Over the next two years, this plan will save or create 3.5 million jobs. More than 90% of these jobs will be in the private sector – jobs rebuilding our roads and bridges; constructing wind turbines and solar panels; laying broadband and expanding mass transit.
Because of this plan, there are teachers who can now keep their jobs and educate our kids. Health care professionals can continue caring for our sick. There are 57 police officers who are still on the streets of Minneapolis tonight because this plan prevented the layoffs their department was about to make.
Because of this plan, 95% of the working households in America will receive a tax cut – a tax cut that you will see in your paychecks beginning on April 1st.
The problem with this rhetoric is that it is based on a misunderestimation of the historic proportions of what has happened to the U.S. economy since 2006. We are not merely in a transitory slump that can be cured by Keynesian “pump-priming.” The collapse of the housing bubble exposed systemic weaknesses in the American financial structure.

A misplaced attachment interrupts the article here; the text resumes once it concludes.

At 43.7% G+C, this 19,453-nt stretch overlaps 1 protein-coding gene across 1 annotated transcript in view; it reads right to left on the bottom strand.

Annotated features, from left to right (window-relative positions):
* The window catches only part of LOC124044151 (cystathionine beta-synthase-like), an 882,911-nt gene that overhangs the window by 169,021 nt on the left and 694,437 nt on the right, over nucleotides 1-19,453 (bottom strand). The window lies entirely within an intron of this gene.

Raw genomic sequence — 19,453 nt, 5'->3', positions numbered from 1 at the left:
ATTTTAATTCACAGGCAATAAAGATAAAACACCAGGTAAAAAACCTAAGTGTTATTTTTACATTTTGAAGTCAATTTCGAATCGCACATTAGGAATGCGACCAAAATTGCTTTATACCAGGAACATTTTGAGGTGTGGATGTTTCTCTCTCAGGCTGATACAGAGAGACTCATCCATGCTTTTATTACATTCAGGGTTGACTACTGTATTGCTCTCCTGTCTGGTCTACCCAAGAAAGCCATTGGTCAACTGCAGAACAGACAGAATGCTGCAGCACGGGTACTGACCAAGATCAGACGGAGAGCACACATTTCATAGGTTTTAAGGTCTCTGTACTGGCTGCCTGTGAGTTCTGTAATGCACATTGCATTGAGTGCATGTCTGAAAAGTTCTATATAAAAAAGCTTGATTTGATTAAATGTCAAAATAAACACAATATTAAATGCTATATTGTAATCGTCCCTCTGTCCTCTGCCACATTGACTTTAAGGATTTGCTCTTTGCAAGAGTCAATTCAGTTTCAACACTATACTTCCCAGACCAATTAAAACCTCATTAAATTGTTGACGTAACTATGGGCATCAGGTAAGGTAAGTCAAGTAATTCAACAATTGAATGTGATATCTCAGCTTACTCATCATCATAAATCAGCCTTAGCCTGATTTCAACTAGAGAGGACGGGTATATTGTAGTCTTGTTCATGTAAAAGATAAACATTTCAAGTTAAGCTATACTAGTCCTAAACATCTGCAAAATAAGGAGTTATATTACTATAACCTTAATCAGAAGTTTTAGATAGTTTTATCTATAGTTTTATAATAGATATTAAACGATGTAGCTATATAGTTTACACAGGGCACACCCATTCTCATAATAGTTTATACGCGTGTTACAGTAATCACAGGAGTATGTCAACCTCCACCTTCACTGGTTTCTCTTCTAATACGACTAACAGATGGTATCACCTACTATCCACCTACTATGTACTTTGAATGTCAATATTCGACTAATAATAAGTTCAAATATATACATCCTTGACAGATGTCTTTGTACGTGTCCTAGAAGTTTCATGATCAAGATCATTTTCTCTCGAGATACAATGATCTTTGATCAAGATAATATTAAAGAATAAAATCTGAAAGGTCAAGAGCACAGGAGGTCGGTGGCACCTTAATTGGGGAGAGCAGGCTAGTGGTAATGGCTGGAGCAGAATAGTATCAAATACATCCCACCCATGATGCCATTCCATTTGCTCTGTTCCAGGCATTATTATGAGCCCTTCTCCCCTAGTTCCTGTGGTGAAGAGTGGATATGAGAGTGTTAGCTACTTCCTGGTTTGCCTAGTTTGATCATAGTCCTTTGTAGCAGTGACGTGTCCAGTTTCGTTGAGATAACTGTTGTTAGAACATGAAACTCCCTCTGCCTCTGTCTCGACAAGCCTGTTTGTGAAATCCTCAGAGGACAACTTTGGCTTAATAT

This goes back to September, when John McCain declared, “The fundamentals of our economy are strong.” Michelle Malkin finally got fed up with what she called the “Pollyanna conservatives” and burst out: “The fundamentals of the market suck.” And the sucking has only grown louder since then.
The financial collapse was caused by excessive debt, and now Obama and the Democrats seem to think that they can fix the problem by borrowing money. One could endeavor to explain in detail what’s wrong with their plan — inter alia, if wind turbines were not cost-efficient enough to survive in the market without government subsidies when gasoline was $4 a gallon, why further subsidize Big Wind now? — but these specifics are trivial in comparison to the gigantic misconception that what our economy needs is more deficit spending.
We are headed for ’70s-style “stagflation.” Never mind what the Dow Jones does today; it will be below 6,000 by Christmas. Obama doesn’t know what he’s doing, and what he’s doing is standing at the bottom of a hole demanding we dig faster.
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